All this is well known. Much of the removal, especially that east of the Mississippi, was accomplished by European introduced disease, pandemics that spread through Native American nations and the animals upon which they depended for survival from the east coast west. But much of the removal was accomplished by wholesale slaughter and enforced starvation visited upon humans and animals alike by the human predators we have lionized as pioneers, and by official policy enforced by the United States Army. I wouldn’t bring up this past, except that Harrison and Nemnich have framed today’s killing contests as political statements. Their claim of solidarity with Texas culture and the land suggests an identification with earlier generations of Texans that they seem to think manifests itself in these present day rituals of killing for it’s own sake.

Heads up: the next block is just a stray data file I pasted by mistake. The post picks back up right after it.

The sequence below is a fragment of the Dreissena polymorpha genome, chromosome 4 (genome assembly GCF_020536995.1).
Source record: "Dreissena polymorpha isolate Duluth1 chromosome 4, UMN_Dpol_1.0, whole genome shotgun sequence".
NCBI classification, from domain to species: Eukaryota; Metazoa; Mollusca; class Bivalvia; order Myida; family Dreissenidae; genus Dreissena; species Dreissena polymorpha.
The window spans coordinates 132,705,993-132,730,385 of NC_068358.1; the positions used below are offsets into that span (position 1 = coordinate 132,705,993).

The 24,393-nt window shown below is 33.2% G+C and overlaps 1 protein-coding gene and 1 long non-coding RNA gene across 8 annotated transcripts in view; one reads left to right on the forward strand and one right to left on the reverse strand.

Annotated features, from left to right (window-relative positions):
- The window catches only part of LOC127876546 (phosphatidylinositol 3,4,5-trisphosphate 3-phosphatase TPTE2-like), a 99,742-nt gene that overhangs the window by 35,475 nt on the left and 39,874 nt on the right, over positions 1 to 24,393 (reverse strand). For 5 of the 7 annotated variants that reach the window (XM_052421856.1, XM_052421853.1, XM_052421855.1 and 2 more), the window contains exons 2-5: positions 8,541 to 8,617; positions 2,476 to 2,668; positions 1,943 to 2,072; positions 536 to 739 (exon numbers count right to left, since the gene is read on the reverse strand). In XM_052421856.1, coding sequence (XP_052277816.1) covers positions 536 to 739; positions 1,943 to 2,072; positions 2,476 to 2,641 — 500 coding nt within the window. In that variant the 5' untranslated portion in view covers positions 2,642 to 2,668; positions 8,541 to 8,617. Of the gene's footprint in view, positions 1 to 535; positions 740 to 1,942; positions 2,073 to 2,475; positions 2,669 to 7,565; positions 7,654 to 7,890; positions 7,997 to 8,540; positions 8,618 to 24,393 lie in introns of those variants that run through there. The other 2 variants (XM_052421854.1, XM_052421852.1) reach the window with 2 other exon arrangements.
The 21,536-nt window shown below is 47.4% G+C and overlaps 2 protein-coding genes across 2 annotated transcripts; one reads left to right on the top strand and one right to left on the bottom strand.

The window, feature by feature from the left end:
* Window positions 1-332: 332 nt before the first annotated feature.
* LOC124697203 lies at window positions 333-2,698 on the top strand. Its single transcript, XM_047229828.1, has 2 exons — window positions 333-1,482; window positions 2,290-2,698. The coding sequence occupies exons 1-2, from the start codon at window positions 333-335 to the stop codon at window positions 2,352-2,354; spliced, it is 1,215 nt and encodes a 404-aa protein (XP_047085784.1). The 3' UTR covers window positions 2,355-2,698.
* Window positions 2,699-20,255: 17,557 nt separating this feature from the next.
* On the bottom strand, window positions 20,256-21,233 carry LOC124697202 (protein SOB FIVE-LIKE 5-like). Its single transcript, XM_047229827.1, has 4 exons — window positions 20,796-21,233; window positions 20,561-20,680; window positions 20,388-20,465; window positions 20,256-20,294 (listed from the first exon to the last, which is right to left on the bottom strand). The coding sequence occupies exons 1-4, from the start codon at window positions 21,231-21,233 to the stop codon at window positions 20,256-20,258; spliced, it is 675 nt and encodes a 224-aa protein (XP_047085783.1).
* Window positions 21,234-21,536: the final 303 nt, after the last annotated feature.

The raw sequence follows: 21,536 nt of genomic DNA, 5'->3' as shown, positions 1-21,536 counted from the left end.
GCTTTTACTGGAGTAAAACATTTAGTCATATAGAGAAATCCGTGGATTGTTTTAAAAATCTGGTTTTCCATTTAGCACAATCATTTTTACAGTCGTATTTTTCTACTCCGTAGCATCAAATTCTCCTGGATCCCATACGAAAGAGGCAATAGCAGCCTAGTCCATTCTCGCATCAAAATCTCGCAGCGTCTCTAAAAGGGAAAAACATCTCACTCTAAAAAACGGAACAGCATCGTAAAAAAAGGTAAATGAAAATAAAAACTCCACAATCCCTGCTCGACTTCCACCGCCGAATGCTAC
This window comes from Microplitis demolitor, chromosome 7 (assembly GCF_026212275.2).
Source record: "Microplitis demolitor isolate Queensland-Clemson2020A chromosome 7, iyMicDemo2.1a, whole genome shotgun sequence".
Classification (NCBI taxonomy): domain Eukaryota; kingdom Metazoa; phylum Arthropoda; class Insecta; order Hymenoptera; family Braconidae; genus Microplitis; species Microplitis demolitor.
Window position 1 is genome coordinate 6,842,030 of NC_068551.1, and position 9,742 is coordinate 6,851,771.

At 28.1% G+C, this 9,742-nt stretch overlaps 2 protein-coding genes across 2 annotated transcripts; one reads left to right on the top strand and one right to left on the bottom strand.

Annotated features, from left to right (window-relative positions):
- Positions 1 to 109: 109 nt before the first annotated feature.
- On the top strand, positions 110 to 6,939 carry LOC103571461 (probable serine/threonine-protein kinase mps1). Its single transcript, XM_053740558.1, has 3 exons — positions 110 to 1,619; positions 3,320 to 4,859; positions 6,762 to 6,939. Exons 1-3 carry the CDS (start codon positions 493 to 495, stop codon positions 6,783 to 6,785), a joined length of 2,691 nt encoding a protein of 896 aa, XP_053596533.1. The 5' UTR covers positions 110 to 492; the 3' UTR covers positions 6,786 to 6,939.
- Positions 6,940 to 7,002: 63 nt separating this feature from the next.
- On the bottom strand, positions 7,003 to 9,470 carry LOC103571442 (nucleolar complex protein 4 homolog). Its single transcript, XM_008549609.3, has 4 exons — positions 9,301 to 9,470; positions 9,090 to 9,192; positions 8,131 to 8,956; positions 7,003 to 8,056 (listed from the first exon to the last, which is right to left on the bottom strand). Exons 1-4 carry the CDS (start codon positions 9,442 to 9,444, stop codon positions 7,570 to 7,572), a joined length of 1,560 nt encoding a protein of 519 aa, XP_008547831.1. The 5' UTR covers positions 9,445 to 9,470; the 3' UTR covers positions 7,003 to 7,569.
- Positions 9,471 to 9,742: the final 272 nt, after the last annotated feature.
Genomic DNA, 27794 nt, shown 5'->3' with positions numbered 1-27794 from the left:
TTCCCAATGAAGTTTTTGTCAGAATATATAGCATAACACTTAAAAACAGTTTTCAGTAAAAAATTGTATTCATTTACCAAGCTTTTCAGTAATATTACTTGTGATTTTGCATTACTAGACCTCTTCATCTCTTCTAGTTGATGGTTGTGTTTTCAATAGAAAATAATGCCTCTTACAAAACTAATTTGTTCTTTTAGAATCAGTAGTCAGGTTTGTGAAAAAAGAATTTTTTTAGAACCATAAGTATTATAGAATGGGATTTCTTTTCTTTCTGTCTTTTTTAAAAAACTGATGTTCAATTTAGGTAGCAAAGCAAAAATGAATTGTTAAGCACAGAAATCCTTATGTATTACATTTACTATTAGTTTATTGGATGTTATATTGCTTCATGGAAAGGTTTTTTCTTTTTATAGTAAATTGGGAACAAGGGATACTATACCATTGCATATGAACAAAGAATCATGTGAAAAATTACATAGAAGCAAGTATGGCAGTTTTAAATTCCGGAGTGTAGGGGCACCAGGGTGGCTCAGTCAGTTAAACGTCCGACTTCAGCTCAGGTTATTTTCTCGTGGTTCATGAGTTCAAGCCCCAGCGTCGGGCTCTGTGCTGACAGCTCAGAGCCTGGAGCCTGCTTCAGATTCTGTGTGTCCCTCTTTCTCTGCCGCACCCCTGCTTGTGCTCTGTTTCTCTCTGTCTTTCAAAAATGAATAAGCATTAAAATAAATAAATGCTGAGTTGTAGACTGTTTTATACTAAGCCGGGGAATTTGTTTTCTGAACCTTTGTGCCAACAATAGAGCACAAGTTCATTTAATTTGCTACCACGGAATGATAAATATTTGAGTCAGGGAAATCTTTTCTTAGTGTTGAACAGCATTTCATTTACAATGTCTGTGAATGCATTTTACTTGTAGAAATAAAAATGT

I’d rather be identified with Sam Houston than with my great, great grandfather. As governor of Texas, Houston opposed secession and was driven out of office for his pains. I’d rather be associated with the ambivalence of Charles Goodnight after the closing of the frontier. Goodnight is perhaps the most renowned of the Legendary Texas cattlemen, though he was far from being a saint, as J. Frank Dobie portrays him. Goodnight’s career spanned the early history of the Texas Rangers, the Confederacy in whose army he served, and the short post-bellum history of trail herding. He was the first to raise buffalo as livestock on a ranch close to Quitaque in the southern Panhandle after the decimation of the great herds. He died in Arizona in 1929, having survived the Indian and Lincoln County wars, famine, drought, and financial ruin, far from Quitaque, farther still from the Palo Pinto County of his salad days.